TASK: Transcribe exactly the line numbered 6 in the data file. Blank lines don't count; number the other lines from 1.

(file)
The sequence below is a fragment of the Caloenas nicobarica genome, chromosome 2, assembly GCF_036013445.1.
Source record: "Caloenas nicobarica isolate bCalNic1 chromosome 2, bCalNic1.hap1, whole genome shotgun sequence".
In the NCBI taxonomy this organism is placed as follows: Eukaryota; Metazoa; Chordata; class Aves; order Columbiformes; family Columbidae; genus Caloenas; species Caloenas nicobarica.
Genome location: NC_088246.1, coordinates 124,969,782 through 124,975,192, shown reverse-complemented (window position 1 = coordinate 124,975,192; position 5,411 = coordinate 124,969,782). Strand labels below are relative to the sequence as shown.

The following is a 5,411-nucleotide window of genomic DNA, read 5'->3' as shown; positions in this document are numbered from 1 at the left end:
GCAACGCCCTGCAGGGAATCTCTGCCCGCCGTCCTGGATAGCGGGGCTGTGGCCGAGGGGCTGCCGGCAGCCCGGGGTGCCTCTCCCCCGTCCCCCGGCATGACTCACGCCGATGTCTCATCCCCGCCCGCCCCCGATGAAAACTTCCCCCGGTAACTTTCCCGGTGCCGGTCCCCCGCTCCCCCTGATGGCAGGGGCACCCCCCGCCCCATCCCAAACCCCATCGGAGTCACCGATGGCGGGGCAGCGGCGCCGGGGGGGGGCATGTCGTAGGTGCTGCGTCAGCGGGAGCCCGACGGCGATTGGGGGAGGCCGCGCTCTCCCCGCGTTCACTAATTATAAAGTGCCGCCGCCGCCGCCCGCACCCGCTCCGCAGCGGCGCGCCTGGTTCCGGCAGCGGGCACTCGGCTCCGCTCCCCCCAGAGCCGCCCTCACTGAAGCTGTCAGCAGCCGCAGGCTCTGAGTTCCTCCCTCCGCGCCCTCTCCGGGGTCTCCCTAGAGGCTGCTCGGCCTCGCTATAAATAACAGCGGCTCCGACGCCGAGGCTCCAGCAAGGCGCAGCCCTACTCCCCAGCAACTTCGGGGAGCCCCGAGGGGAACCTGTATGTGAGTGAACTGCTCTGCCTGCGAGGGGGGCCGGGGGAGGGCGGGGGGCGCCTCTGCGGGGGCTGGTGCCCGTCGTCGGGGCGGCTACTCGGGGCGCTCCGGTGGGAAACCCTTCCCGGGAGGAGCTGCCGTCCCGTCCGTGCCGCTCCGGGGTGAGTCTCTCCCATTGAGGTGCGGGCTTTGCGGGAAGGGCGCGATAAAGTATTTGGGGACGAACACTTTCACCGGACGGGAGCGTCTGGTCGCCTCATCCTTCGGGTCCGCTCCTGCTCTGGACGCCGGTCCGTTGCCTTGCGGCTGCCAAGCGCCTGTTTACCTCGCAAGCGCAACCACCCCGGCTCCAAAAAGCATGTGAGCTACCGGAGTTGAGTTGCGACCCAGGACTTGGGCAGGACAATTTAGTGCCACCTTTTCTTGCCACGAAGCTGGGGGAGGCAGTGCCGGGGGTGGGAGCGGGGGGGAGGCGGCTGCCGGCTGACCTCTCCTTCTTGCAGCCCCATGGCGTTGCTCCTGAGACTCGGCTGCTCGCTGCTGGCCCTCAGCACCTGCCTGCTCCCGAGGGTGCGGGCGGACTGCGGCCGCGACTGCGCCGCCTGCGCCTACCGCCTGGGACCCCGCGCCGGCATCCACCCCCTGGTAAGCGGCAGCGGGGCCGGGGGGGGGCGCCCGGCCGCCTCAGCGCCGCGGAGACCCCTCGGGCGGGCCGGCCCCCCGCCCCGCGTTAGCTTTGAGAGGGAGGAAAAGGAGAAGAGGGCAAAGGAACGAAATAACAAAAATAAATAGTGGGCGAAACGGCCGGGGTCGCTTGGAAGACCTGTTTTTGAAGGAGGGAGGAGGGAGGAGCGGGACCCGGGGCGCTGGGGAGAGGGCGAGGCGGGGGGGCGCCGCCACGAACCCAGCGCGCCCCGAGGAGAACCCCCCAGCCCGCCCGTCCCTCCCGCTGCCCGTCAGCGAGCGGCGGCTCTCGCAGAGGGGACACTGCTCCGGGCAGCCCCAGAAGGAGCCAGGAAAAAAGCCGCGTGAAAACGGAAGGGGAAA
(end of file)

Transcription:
GCAACGCCCTGCAGGGAATCTCTGCCCGCCGTCCTGGATAGCGGGGCTGTGGCCGAGGGGCTGCCGGCAGCCCGGGGTGCCTCTCCCCCGTCCCCCGGCATGACTCACGCCGATGTCTCATCCCCGCCCGCCCCCGATGAAAACTTCCCCCGGTAACTTTCCCGGTGCCGGTCCCCCGCTCCCCCTGATGGCAGGGGCACCCCCCGCCCCATCCCAAACCCCATCGGAGTCACCGATGGCGGGGCAGCGGCGCCGGGGGGGGGCATGTCGTAGGTGCTGCGTCAGCGGGAGCCCGACGGCGATTGGGGGAGGCCGCGCTCTCCCCGCGTTCACTAATTATAAAGTGCCGCCGCCGCCGCCCGCACCCGCTCCGCAGCGGCGCGCCTGGTTCCGGCAGCGGGCACTCGGCTCCGCTCCCCCCAGAGCCGCCCTCACTGAAGCTGTCAGCAGCCGCAGGCTCTGAGTTCCTCCCTCCGCGCCCTCTCCGGGGTCTCCCTAGAGGCTGCTCGGCCTCGCTATAAATAACAGCGGCTCCGACGCCGAGGCTCCAGCAAGGCGCAGCCCTACTCCCCAGCAACTTCGGGGAGCCCCGAGGGGAACCTGTATGTGAGTGAACTGCTCTGCCTGCGAGGGGGGCCGGGGGAGGGCGGGGGGCGCCTCTGCGGGGGCTGGTGCCCGTCGTCGGGGCGGCTACTCGGGGCGCTCCGGTGGGAAACCCTTCCCGGGAGGAGCTGCCGTCCCGTCCGTGCCGCTCCGGGGTGAGTCTCTCCCATTGAGGTGCGGGCTTTGCGGGAAGGGCGCGATAAAGTATTTGGGGACGAACACTTTCACCGGACGGGAGCGTCTGGTCGCCTCATCCTTCGGGTCCGCTCCTGCTCTGGACGCCGGTCCGTTGCCTTGCGGCTGCCAAGCGCCTGTTTACCTCGCAAGCGCAACCACCCCGGCTCCAAAAAGCATGTGAGCTACCGGAGTTGAGTTGCGACCCAGGACTTGGGCAGGACAATTTAGTGCCACCTTTTCTTGCCACGAAGCTGGGGGAGGCAGTGCCGGGGGTGGGAGCGGGGGGGAGGCGGCTGCCGGCTGACCTCTCCTTCTTGCAGCCCCATGGCGTTGCTCCTGAGACTCGGCTGCTCGCTGCTGGCCCTCAGCACCTGCCTGCTCCCGAGGGTGCGGGCGGACTGCGGCCGCGACTGCGCCGCCTGCGCCTACCGCCTGGGACCCCGCGCCGGCATCCACCCCCTGGTAAGCGGCAGCGGGGCCGGGGGGGGGCGCCCGGCCGCCTCAGCGCCGCGGAGACCCCTCGGGCGGGCCGGCCCCCCGCCCCGCGTTAGCTTTGAGAGGGAGGAAAAGGAGAAGAGGGCAAAGGAACGAAATAACAAAAATAAATAGTGGGCGAAACGGCCGGGGTCGCTTGGAAGACCTGTTTTTGAAGGAGGGAGGAGGGAGGAGCGGGACCCGGGGCGCTGGGGAGAGGGCGAGGCGGGGGGGCGCCGCCACGAACCCAGCGCGCCCCGAGGAGAACCCCCCAGCCCGCCCGTCCCTCCCGCTGCCCGTCAGCGAGCGGCGGCTCTCGCAGAGGGGACACTGCTCCGGGCAGCCCCAGAAGGAGCCAGGAAAAAAGCCGCGTGAAAACGGAAGGGGAAA